Source Cites Reasons For Troubled Defense

The Vikings looked to have an improved defense to start the season, but that same defense seems to have reverted of late. A team source tells us why, and what the organization plans to do about it in the coming year.

What role defensive lineman Kevin Williams will play next season has been one of discussion and evaluation. The talented rookie has played inside at the defensive tackle position, as well as lining up at defensive end. On Sunday, he will move inside during the base defense as well.

One thing is for certain, the Vikings appear poised to place Williams in a position where he can utilize his physical abilities, which are surprising quickness and strength.

Much of the debate within the Minnesota organization has been focused on improving a defensive line, which has struggled at times during the 2003 season. From what we've been told, the coaching staff, headed up by Mike Tice and defensive coordinator George O'Leary, has been far from satisfied with the overall play and execution of the defensive ends.

Sealing the edges of the defense or maintaining containment has been an ongoing issue for this Vikings coaching staff. Williams, a rookie, was expected to have problems as he gains experience at the professional level playing the defensive end spot, and the coaching staff is excited about his potential and growth shown thus far in his first season.

Compounding the issue has been the rather average play of defensive tackles Chris Hovan and Fred Robbins. Teams have rushed the ball, almost at will, against the Vikings defense, which appeared to be on the cusp of great improvement at the beginning of the season. Exposed by the Denver Broncos earlier this season, the Vikings have not been able to regroup and contain the running attack of the opposition.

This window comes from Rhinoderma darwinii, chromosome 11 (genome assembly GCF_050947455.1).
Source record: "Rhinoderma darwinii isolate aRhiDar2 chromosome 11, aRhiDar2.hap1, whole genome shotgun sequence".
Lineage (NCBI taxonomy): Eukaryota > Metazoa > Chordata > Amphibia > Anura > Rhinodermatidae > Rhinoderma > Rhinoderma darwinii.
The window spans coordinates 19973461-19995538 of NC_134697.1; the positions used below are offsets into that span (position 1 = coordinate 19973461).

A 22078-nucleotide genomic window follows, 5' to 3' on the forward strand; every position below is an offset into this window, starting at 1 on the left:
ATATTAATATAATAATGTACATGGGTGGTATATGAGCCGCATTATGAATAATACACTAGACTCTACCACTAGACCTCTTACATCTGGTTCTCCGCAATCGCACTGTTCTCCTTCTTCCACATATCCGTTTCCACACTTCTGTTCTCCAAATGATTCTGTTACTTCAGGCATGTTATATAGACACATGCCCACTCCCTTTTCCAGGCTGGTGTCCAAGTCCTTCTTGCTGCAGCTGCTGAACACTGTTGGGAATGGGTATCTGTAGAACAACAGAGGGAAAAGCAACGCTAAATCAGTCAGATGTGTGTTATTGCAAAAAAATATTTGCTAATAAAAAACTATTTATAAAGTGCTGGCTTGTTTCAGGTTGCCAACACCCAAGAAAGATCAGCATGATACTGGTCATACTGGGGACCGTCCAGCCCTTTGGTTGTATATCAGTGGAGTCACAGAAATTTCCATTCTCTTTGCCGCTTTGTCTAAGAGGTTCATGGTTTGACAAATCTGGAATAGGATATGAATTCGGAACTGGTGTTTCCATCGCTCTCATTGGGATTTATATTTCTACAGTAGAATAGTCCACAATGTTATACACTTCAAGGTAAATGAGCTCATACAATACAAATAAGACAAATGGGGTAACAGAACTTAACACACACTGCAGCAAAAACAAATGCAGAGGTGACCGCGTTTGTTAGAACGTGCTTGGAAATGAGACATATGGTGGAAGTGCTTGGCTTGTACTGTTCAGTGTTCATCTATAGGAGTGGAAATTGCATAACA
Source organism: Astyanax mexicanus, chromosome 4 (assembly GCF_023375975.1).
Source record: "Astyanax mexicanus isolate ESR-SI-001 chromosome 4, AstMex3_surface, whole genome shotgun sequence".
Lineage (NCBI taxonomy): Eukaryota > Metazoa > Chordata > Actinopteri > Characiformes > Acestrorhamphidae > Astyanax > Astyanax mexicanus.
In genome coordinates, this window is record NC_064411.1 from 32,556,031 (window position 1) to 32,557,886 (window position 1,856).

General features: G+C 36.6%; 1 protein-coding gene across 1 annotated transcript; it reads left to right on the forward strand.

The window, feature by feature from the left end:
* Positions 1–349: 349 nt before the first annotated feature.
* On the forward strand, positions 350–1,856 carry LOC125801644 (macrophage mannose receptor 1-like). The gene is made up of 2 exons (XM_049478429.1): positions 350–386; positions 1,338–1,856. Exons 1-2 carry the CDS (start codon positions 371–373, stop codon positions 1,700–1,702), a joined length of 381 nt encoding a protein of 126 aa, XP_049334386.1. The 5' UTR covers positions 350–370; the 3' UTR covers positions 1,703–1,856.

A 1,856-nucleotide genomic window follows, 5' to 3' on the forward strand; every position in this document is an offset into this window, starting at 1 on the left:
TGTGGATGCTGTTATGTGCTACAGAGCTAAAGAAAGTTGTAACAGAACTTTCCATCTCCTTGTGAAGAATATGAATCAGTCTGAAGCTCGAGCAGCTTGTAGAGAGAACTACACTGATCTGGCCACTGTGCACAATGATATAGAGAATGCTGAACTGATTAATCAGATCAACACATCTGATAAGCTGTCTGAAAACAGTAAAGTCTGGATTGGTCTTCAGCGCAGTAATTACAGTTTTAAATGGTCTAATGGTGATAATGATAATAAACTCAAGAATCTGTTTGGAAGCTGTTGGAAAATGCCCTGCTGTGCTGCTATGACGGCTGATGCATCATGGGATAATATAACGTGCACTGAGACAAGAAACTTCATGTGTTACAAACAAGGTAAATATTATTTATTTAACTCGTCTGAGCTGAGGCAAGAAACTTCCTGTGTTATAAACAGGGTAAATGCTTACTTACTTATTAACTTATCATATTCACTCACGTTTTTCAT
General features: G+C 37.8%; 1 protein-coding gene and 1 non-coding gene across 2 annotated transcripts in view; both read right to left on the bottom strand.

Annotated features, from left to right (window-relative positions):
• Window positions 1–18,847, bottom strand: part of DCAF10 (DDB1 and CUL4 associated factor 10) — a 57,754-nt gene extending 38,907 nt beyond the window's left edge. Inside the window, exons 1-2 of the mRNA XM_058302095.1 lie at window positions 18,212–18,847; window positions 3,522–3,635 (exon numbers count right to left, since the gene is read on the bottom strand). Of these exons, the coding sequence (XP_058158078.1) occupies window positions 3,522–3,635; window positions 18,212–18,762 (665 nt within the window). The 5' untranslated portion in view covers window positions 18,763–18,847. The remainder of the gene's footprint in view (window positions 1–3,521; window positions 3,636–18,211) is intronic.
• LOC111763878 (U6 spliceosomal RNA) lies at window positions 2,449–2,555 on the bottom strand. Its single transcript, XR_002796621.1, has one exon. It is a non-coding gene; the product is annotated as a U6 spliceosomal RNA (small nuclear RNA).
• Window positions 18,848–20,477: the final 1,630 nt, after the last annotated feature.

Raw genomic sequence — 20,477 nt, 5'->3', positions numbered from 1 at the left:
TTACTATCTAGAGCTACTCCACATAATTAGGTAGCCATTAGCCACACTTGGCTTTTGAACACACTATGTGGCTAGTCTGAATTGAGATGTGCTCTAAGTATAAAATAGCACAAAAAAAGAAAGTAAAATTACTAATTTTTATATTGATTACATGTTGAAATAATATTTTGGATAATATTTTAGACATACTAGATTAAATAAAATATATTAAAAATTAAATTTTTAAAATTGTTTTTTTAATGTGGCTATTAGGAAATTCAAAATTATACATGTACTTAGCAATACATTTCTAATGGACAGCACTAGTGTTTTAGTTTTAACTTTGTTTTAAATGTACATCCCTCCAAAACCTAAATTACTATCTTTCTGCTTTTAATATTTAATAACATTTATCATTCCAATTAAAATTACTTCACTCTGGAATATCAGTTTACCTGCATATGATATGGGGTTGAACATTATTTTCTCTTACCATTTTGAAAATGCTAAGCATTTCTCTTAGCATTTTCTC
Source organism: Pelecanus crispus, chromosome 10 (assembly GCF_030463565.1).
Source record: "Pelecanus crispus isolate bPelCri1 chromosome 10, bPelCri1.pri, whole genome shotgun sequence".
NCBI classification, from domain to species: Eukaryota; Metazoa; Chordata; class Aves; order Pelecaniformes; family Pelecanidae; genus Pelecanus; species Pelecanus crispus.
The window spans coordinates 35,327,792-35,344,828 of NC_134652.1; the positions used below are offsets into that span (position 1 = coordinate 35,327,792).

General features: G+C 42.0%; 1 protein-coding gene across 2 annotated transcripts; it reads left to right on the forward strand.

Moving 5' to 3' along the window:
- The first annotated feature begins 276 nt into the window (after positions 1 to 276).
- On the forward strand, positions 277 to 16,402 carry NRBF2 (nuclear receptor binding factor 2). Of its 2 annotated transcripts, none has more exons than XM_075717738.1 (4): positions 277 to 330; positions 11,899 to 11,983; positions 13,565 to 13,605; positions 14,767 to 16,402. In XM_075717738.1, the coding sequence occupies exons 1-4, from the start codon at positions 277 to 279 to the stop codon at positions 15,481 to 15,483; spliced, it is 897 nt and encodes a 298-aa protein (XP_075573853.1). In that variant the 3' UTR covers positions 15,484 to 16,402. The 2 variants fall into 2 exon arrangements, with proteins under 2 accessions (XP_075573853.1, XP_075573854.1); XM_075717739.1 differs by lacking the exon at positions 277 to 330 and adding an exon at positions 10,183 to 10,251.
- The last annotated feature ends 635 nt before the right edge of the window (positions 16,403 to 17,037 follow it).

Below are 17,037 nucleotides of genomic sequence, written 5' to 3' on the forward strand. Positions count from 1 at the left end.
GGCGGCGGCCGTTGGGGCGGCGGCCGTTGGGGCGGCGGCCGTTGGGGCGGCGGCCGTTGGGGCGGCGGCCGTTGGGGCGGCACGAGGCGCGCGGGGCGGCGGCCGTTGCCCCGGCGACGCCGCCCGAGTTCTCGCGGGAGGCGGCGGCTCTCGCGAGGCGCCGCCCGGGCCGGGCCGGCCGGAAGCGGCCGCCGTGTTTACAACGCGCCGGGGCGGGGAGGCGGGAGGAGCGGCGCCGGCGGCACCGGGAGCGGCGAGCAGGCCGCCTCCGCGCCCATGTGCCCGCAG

The questions in the grand scheme of the Minnesota defense is, what can the organization do to improve this defense, yet again?

According to a team source, the Vikings will once again be prudent but active in the free-agent market and are in the process of scouting many defensive players at the college level.

"The play of our defensive ends, tackles, and linebackers is indicative of how this season has progressed. If you breakdown the film, you will see that our primary problem has been maintaining our gap responsibilities and containing the outside flanks of the defense," the team source said. "In the game today, players are quicker, stronger and faster. For many years, it was easy to say that football is football, but the time comes when superior athletic players change the complexion of the game. The case here is, we need to improve our team speed at the outside linebacker positions. Our defensive ends need to become increasingly athletic and understand the fundamentals of the defensive scheme and play within that set structure.

"We have been forced to play our defensive backs closer to the line of scrimmage than we would like, knowing we need the support against the run. All this has done has exposed our defensive backfield, much more than we would have liked."

Left to wonder about the future of some current players in place on the Vikings roster, the organization appears committed to changing the face of this Minnesota defense. Veteran defensive linemen and linebackers not named Kevin Williams might begin to question their futures in the Twin Cities.

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